Today, knowing that the tower windows are gone is especially poignant. I had chosen the texts for my anthem for the dedication of the renovated and expanded church building dedicated to the Blessed Sacrament based on those windows, which depicted three aspects of the Eucharist – nourishment, healing, and presence – using images from Hebrew Scriptures. The Proverbs text we heard today, in which Wisdom prepares and invites everyone to a feast, was the basis of the “nourishment” section and the source of the title, “Wisdom Has Built Herself a House.”

It was sung publicly only once, at the dedication of the church. It’s unlikely that it will ever be sung again. It exists only on mute, hand-written pages and as an echo in my memory.

Paul Goldstaub tribute concert

On January 31st, the Music Department of Binghamton (NY) University presented a concert of Professor Emeritus Paul Goldstaub’s music on the first anniversary of his death. It was wonderful to hear such an eclectic mix of Paul’s music, much of it performed by the musicians who had premiered it.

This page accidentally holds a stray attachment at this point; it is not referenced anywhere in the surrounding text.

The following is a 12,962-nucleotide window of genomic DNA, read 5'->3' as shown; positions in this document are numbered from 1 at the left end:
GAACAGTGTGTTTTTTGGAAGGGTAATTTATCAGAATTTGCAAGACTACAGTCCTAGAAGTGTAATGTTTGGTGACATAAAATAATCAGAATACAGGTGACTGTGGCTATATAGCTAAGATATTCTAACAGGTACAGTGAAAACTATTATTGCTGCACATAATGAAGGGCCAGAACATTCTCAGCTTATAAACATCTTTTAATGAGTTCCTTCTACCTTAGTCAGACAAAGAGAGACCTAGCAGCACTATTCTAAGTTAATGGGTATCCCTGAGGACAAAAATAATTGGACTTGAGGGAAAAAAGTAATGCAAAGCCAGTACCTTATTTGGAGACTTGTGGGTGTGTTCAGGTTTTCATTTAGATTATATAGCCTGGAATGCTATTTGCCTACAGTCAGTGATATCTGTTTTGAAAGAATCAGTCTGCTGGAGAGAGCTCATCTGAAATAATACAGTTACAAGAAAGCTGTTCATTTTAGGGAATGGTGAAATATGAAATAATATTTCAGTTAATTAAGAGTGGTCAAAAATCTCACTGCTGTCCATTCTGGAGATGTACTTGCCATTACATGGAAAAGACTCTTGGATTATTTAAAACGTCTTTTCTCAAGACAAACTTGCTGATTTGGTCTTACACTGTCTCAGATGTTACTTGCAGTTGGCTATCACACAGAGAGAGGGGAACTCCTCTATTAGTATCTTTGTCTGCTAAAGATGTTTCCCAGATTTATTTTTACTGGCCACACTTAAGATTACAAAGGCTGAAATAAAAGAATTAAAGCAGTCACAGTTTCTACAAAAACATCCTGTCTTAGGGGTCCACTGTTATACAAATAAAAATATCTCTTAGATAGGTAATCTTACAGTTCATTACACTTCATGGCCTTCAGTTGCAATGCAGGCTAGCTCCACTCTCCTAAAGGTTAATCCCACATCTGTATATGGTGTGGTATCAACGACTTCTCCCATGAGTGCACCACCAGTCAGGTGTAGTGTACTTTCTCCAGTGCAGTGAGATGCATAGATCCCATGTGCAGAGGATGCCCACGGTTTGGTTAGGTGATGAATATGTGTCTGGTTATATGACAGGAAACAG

I found my mind going back to my own studies of theory and composition at Smith. At that time, we began our theory course sequence in a contemporary setting with the study of rhythm, timbre, and melody, before progressing in later semesters to common practice period harmony, counterpoint, and chromatic harmony. The concert opened with a fugue for 3 snare drums, which included some air drumming and left us wishing that we could have seen the score to see how Paul had notated it. The second half of the concert opened with Pastorale II for flute and digital delay, played by Georgetta Maiolo. I loved how it wedded wonderful melodic writing with contemporary technology, with the digital delay taking the place of what would probably have been done by tape in my student days.